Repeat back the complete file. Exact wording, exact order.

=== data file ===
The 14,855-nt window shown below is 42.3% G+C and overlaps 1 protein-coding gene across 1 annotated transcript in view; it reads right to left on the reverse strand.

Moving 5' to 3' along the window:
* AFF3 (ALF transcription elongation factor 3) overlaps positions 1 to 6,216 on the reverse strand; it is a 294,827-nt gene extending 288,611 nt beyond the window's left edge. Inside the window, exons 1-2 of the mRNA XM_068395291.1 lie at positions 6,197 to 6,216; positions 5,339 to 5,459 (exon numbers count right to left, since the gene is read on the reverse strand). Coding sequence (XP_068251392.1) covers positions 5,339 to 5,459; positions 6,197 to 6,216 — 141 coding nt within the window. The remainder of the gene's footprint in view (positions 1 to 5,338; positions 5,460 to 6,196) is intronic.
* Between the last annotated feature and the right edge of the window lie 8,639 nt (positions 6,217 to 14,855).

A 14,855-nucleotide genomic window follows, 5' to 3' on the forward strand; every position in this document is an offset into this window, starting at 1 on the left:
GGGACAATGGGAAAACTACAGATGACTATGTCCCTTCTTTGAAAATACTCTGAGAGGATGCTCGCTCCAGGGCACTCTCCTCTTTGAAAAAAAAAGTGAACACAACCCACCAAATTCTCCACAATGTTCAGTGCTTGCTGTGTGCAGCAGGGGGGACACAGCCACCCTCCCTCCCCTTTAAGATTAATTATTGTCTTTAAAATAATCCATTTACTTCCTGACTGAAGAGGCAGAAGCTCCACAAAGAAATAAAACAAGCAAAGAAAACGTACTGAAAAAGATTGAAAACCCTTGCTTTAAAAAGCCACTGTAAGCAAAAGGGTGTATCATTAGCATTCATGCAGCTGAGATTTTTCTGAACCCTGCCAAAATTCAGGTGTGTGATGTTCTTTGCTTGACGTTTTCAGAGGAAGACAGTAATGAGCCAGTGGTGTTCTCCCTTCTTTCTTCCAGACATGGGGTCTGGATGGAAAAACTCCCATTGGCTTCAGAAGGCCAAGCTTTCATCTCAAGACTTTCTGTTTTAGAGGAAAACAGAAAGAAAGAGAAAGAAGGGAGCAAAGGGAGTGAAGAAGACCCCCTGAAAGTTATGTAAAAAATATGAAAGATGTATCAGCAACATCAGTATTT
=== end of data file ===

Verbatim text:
The 14,855-nt window shown below is 42.3% G+C and overlaps 1 protein-coding gene across 1 annotated transcript in view; it reads right to left on the reverse strand.

Moving 5' to 3' along the window:
* AFF3 (ALF transcription elongation factor 3) overlaps positions 1 to 6,216 on the reverse strand; it is a 294,827-nt gene extending 288,611 nt beyond the window's left edge. Inside the window, exons 1-2 of the mRNA XM_068395291.1 lie at positions 6,197 to 6,216; positions 5,339 to 5,459 (exon numbers count right to left, since the gene is read on the reverse strand). Coding sequence (XP_068251392.1) covers positions 5,339 to 5,459; positions 6,197 to 6,216 — 141 coding nt within the window. The remainder of the gene's footprint in view (positions 1 to 5,338; positions 5,460 to 6,196) is intronic.
* Between the last annotated feature and the right edge of the window lie 8,639 nt (positions 6,217 to 14,855).

A 14,855-nucleotide genomic window follows, 5' to 3' on the forward strand; every position in this document is an offset into this window, starting at 1 on the left:
GGGACAATGGGAAAACTACAGATGACTATGTCCCTTCTTTGAAAATACTCTGAGAGGATGCTCGCTCCAGGGCACTCTCCTCTTTGAAAAAAAAAGTGAACACAACCCACCAAATTCTCCACAATGTTCAGTGCTTGCTGTGTGCAGCAGGGGGGACACAGCCACCCTCCCTCCCCTTTAAGATTAATTATTGTCTTTAAAATAATCCATTTACTTCCTGACTGAAGAGGCAGAAGCTCCACAAAGAAATAAAACAAGCAAAGAAAACGTACTGAAAAAGATTGAAAACCCTTGCTTTAAAAAGCCACTGTAAGCAAAAGGGTGTATCATTAGCATTCATGCAGCTGAGATTTTTCTGAACCCTGCCAAAATTCAGGTGTGTGATGTTCTTTGCTTGACGTTTTCAGAGGAAGACAGTAATGAGCCAGTGGTGTTCTCCCTTCTTTCTTCCAGACATGGGGTCTGGATGGAAAAACTCCCATTGGCTTCAGAAGGCCAAGCTTTCATCTCAAGACTTTCTGTTTTAGAGGAAAACAGAAAGAAAGAGAAAGAAGGGAGCAAAGGGAGTGAAGAAGACCCCCTGAAAGTTATGTAAAAAATATGAAAGATGTATCAGCAACATCAGTATTT